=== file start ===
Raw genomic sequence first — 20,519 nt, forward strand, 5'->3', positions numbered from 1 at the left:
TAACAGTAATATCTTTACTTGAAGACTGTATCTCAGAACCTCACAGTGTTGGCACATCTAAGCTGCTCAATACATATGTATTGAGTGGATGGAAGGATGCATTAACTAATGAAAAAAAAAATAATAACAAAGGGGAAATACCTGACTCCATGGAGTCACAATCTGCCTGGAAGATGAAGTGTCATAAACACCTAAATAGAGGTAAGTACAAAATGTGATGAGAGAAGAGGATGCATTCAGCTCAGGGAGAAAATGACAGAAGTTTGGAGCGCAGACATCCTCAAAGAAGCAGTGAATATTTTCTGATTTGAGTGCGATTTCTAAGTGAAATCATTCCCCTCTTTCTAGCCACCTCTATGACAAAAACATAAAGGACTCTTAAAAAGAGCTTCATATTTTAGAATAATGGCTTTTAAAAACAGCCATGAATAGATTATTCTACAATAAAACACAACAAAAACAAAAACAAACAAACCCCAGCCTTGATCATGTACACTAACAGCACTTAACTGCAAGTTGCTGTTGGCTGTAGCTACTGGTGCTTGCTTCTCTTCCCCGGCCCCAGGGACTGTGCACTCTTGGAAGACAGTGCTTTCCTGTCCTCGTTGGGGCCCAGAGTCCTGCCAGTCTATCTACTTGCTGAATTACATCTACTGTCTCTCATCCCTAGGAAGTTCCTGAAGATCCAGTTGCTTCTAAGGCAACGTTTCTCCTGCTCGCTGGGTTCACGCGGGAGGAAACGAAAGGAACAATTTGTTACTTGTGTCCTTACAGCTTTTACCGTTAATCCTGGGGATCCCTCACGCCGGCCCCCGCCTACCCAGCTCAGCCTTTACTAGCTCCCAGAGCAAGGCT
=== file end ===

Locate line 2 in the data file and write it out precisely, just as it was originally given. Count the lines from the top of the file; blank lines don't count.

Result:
TAACAGTAATATCTTTACTTGAAGACTGTATCTCAGAACCTCACAGTGTTGGCACATCTAAGCTGCTCAATACATATGTATTGAGTGGATGGAAGGATGCATTAACTAATGAAAAAAAAAATAATAACAAAGGGGAAATACCTGACTCCATGGAGTCACAATCTGCCTGGAAGATGAAGTGTCATAAACACCTAAATAGAGGTAAGTACAAAATGTGATGAGAGAAGAGGATGCATTCAGCTCAGGGAGAAAATGACAGAAGTTTGGAGCGCAGACATCCTCAAAGAAGCAGTGAATATTTTCTGATTTGAGTGCGATTTCTAAGTGAAATCATTCCCCTCTTTCTAGCCACCTCTATGACAAAAACATAAAGGACTCTTAAAAAGAGCTTCATATTTTAGAATAATGGCTTTTAAAAACAGCCATGAATAGATTATTCTACAATAAAACACAACAAAAACAAAAACAAACAAACCCCAGCCTTGATCATGTACACTAACAGCACTTAACTGCAAGTTGCTGTTGGCTGTAGCTACTGGTGCTTGCTTCTCTTCCCCGGCCCCAGGGACTGTGCACTCTTGGAAGACAGTGCTTTCCTGTCCTCGTTGGGGCCCAGAGTCCTGCCAGTCTATCTACTTGCTGAATTACATCTACTGTCTCTCATCCCTAGGAAGTTCCTGAAGATCCAGTTGCTTCTAAGGCAACGTTTCTCCTGCTCGCTGGGTTCACGCGGGAGGAAACGAAAGGAACAATTTGTTACTTGTGTCCTTACAGCTTTTACCGTTAATCCTGGGGATCCCTCACGCCGGCCCCCGCCTACCCAGCTCAGCCTTTACTAGCTCCCAGAGCAAGGCT